After 65, the sense of smell begins to decline. Two out of three seniors over 80 have a problem with smell with men affected more than women. We need our sense of smell to warn us about dangers such as a natural gas leak or smoke. Food can lose its appeal and we may eat too much or too little. Loss of smell may also cause us to eat too much sugar or salt as we attempt to improve our food. Those with total loss of smell are more likely to eat or drink spoiled foods or toxic substances.
Swollen sinuses and nasal passages often result in problems with smell and can cause total or partial loss of smell. You can prevent colds and respiratory infections by washing your hands frequently, especially during the winter months. Loss of smell also can be caused by nasal polyps, which are small, non-cancerous growths in the nose or sinuses. Removing the polyps may restore smell.
Certain medications -- some antibiotics, blood pressure pills, cholesterol-lowering drugs and antifungal medications -- can cause problems with smell. Other less common causes are thyroid abnormalities, vitamin deficiencies, malnutrition, diabetes, multiple sclerosis or a brain tumor.
Check with your doctor if you experience problems with your sense of smell.
Friday, July 20, 2007
Most crimes committed against older adults are "transient crimes," many involving home repairs or diversions where a person requests to come into the home to use the bathroom, ask for a drink of water, or to "'check out" an unreported problem.
The most common transient crimes are driveway sealing, roof sealing, brick or mortar repair, shingle replacement, painting, landscaping, power washing and exterminating. The criminals will use bogus or diluted material, present excess empty containers to exaggerate the amount of work done, find non-existent "damage,"' fail to perform the work, or demand a higher payment after the job is completed.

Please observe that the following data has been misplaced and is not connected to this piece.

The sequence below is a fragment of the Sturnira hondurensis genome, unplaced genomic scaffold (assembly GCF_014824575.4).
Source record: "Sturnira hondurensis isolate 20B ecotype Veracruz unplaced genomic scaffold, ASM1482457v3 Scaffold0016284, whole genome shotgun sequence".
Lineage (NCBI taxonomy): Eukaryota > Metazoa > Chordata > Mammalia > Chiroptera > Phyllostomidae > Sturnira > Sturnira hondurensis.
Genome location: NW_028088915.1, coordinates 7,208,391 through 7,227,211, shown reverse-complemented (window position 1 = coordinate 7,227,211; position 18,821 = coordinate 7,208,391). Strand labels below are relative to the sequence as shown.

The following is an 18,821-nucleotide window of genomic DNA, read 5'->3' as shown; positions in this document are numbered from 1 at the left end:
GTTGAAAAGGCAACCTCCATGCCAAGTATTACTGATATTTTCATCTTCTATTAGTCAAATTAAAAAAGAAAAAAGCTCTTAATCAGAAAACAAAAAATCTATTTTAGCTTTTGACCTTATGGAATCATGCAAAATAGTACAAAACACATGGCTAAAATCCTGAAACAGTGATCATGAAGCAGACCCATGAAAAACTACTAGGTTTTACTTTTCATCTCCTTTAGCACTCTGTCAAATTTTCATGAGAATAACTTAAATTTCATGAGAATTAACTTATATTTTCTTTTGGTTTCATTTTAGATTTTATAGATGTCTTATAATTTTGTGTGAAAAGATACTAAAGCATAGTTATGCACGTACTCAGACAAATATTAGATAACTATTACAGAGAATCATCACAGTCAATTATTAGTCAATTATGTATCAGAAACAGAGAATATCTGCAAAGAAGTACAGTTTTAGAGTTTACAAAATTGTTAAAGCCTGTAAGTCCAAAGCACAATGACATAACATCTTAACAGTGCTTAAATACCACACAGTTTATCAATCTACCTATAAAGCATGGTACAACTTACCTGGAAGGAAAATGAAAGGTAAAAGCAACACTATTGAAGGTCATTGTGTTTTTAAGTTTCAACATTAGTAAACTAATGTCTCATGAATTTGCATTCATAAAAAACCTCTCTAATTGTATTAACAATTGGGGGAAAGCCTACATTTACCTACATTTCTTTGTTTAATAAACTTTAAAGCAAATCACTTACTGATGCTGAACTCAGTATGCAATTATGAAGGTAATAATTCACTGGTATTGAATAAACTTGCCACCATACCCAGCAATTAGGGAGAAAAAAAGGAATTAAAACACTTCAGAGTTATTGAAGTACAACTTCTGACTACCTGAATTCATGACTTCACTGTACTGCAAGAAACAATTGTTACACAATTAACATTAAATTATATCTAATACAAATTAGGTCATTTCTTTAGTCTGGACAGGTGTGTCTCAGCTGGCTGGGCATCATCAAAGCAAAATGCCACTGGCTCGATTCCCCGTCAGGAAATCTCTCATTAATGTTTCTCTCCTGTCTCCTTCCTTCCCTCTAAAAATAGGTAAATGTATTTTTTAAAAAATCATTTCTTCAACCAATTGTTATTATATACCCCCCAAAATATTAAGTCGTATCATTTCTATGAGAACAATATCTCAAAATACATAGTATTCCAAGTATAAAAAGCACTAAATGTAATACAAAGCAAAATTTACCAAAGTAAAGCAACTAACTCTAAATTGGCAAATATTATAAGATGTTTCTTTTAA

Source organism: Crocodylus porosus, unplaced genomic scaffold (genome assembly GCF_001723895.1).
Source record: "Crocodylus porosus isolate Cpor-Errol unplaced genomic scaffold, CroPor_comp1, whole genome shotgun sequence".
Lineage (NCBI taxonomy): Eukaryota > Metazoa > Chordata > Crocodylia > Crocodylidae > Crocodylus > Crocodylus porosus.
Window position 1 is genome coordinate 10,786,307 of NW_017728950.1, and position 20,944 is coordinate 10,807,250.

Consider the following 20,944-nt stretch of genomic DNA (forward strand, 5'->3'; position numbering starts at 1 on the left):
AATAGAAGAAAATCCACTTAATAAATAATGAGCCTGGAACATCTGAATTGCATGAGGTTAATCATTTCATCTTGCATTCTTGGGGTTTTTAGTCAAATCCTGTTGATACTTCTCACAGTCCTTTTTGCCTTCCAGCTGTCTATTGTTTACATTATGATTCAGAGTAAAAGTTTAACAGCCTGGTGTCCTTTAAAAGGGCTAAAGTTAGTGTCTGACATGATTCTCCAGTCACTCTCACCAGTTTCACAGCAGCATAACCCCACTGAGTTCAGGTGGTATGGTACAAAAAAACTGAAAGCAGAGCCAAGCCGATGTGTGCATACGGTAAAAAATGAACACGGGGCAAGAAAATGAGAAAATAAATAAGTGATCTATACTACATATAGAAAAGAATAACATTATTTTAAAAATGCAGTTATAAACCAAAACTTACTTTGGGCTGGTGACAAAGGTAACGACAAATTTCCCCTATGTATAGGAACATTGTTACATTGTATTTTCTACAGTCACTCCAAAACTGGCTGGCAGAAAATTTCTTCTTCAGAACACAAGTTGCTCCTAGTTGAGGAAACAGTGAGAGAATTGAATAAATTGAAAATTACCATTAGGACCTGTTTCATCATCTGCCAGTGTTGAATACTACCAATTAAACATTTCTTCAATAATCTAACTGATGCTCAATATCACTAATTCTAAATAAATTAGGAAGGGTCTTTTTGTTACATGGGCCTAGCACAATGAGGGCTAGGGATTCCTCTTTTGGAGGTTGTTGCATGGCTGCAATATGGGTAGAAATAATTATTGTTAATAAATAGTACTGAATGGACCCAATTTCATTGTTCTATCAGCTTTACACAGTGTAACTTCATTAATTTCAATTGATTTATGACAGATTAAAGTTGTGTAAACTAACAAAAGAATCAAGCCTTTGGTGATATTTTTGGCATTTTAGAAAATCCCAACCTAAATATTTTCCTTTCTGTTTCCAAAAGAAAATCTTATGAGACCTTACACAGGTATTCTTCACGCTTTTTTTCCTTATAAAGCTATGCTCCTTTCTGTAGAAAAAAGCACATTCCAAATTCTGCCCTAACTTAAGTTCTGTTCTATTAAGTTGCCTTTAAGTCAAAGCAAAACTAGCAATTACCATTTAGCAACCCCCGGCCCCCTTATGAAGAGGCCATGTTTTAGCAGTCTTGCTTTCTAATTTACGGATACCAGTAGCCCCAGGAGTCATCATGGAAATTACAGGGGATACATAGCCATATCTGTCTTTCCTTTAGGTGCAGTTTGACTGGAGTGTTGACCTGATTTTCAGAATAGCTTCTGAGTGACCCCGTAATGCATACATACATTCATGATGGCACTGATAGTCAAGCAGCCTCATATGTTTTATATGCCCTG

- Never sign any contract or use any service offered to you by a person that approaches you over the phone or door to door.
- Do not allow any stranger into your home; no exceptions
- All gas, water, electric and cable workers have ID badges and would never ask to "check your system" to gain entry
Don't be afraid to call your local police department if you suspect elder fraud.
Thursday, July 19, 2007
Stay active -- successful aging starts from withinBy exercising physically and mentally, you will feel your body and memory improve. Take a walk outside, or join a local recreational center, take a chair exercise class, or use the workout room. See what other active things your neighbors are doing. Perhaps you can join in.
Wednesday, July 18, 2007
In a recent study of people 65 and older, researchers discovered that elevated folate levels and decreased homocysteine levels were associated with better memory function. Homocysteine is an amino acid that may increase the risk of cardiovascular disease, stroke, and mental decline. Genes and diet affect homocysteine levels.
Protect against memory deficits by eating plenty of folate-rich foods such as asparagus.
Asparagus has 190 micrograms of brain-boosting folate per one-half cup serving. Other good sources of folate include artichokes, black-eyed peas, fortified orange juice and cereals.